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Education: Part-Time University Study

Volume 745: debated on Monday 3 June 2013


Asked by

To ask Her Majesty’s Government whether they are taking any action to address the decline in the numbers of those opting for part-time university study.

My Lords, to encourage new part-time undergraduates, the coalition Government introduced non-means-tested tuition fee loans for the first time in 2012. We have asked HEFCE to continue monitoring changes in part-time demand and supply, and we are working with Universities UK on its review of part-time study, which will identify barriers to participation by prospective part-time students and offer practical advice. Our communications activity for 2013-14, including our student finance tour, will include activities specifically targeted at part-time applicants.

I thank the Minister for that Answer. I declare an interest as the president of Birkbeck. The increase of university fees in 2012 led to a dramatic downturn in part-time studies, which creates real problems. As part-time study is clearly a way forward in education, with benefits to employers, individuals and the economy, will the Government guarantee that they will implement the findings of the Universities UK review when it is published in the autumn?

First, I congratulate the noble Baroness on her appointment as president of Birkbeck. Of course, Birkbeck is one of the tremendous organisations, along with the Open University, that provide the major part of opportunities for part-time students. Certainly, we are hoping that with the introduction of loans for part-time students for the first time, that message will get through and encourage more part-timers to study. Although I cannot stand here hand on heart and agree that the Government will implement every last dot and comma of the Universities UK report, I assure her that we will take it very seriously and keep talking to Birkbeck and the OU about what more can be done.

My Lords, as my noble friend the Minister has just said, it was this Government who introduced loans for part-time students for the first time, as the noble Baroness, Lady Bakewell, will be aware. Will the Minister tell the House what the Government are doing to increase awareness of the availability of income-contingent loans among part-time students, many of whom are much more cautious with their money?

My noble friend is right. I have just mentioned the student tour. We also know that the Student Room has dedicated information on finance for part-time students, and we hope that the messages that go out to the different universities and institutions that particularly look after part-time students will encourage them to take advantage of the finances that are available. He is quite right that the older students may well be more cautious, but of course most of the part-time students will also be earning in some capacity or another and therefore may feel that this is a good use of their money.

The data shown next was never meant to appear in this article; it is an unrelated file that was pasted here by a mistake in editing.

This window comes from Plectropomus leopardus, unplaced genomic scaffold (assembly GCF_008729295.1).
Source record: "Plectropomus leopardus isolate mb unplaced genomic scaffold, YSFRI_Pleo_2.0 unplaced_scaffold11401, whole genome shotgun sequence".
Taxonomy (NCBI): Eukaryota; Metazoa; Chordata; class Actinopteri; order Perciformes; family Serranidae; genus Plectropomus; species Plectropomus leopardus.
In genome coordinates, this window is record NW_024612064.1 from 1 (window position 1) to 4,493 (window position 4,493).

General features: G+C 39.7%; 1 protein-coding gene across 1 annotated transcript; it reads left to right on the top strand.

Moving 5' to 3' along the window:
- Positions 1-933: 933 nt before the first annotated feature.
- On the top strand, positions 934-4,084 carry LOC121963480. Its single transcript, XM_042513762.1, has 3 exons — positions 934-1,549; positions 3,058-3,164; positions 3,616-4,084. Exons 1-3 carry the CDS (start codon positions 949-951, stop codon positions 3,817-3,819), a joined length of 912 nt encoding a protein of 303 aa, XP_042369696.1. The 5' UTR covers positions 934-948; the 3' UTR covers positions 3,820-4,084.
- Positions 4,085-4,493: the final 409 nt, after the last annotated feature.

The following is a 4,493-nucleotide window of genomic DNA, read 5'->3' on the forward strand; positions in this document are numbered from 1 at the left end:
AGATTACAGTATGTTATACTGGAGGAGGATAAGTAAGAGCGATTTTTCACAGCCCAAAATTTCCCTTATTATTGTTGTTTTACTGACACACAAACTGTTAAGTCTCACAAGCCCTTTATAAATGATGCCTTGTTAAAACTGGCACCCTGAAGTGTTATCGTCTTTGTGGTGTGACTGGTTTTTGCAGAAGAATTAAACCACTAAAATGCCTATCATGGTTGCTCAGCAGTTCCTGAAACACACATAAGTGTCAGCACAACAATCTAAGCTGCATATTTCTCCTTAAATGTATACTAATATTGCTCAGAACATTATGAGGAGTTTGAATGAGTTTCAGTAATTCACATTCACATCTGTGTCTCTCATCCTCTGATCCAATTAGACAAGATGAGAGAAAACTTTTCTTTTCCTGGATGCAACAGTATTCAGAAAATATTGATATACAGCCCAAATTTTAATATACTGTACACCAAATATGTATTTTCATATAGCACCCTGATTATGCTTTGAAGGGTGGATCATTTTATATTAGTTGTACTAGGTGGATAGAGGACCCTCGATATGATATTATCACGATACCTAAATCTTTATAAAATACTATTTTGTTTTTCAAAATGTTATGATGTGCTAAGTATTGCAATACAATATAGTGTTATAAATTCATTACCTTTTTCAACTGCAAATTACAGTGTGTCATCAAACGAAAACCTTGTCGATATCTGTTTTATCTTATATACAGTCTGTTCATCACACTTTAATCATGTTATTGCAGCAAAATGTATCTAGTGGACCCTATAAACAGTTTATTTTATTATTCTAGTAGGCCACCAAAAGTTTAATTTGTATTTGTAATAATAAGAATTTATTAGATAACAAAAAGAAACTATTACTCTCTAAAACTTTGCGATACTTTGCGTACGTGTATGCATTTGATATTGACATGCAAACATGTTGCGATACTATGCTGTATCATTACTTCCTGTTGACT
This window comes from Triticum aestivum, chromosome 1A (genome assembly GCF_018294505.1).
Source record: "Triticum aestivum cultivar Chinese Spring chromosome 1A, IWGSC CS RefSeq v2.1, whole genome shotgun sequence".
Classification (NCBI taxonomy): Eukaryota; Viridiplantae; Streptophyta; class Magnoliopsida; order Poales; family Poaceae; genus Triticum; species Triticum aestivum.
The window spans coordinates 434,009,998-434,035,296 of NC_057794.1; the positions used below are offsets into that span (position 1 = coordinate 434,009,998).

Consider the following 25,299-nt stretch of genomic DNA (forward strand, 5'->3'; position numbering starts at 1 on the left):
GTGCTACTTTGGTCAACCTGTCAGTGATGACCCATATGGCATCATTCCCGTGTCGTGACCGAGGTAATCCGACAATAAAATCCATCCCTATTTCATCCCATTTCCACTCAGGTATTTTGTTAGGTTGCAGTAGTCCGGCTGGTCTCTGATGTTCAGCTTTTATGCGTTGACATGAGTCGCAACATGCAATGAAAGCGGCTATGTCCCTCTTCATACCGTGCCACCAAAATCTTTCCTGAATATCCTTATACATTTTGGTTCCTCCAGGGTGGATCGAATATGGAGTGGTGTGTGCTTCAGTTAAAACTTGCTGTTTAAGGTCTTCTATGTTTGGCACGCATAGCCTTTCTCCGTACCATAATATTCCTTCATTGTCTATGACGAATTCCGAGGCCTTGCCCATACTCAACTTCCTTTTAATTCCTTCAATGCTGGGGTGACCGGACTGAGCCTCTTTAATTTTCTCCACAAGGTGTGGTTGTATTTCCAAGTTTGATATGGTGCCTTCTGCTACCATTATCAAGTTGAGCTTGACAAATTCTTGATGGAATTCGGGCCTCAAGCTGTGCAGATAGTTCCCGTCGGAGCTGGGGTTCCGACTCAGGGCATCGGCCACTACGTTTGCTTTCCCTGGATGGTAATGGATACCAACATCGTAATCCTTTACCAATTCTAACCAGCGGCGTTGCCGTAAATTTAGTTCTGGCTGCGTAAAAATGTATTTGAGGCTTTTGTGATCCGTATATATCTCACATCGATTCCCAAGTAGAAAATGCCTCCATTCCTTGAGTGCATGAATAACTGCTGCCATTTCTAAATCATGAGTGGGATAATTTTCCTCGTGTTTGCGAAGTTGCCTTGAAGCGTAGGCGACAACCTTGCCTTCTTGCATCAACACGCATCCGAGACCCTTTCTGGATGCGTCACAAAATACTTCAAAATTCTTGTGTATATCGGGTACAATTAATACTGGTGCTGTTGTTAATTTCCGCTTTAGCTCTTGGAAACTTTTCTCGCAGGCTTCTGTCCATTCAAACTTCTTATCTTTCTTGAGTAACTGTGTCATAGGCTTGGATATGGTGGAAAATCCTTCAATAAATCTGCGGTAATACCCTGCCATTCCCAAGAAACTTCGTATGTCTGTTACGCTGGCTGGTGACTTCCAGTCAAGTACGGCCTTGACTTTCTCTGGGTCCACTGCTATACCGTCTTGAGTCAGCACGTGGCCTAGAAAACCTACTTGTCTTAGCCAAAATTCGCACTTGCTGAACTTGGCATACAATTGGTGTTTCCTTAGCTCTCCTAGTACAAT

My Lords, the number of part-time students has gone down by 40% since 2010. Since it is known that many of them come from more disadvantaged backgrounds and ethnic minorities, is this policy not a serious blow to not only our universities but the prospects of greater social mobility and equality in this country?

I agree with the noble Lord that part-time study is an incredible asset in social mobility and a benefit to the community and individuals as well. With the measures that we are taking on student loans and in trying to get the message across to encourage people to study, we hope that we will be able to build on the ideas coming out of the Universities UK review.

My Lords, when did the Minister or one of her colleagues meet with Michael Russell, the Education Minister in Scotland, to discuss this matter and other matters of mutual interest? Can she tell us what matters were discussed at these meetings?

I am afraid that I personally have not met the Minister; that would be for somebody above my level of responsibility. However, I am quite sure that my colleagues at the Department for Education are regularly in contact with the devolved Administrations. We have a great deal to learn from each other in working together on these matters. Perhaps I will write to the noble Lord.

Does the Minister have any data on the proportions of men and women who go into part-time higher education? Are the Government aware of any particular obstacles; for example, for women with young children who would like to go back into education?

I do not have those data readily to hand. Of course, anecdotally, one is aware that part-time education very often appeals to women with children, to help keep their brains active when their bodies are more than active with small children. If we have data, I will write to the noble Baroness. We would hope that there would be no additional barriers to either men or women going into part-time study.

My Lords, given that part-time study represents a significant investment by people in their own future for the benefit of society and for themselves, would it not be right to consider that those fees should be tax-deductible?

Again, my Lords, that is for another Question and another day. The noble Lord makes a valid point, but it is not directly relevant to this Question.

My Lords, in the previous Question I asked the Minister about the difference between England, Wales and Scotland with regard to part-time students. Can the Minister answer, please?

As I say, I do not have breakdowns of the numbers of part-time students in the devolved Administrations, but we are in constant dialogue with the devolved Administrations to try to ensure that we can learn from best practice. However, as the noble Lord well knows, there are different systems in different parts of the UK.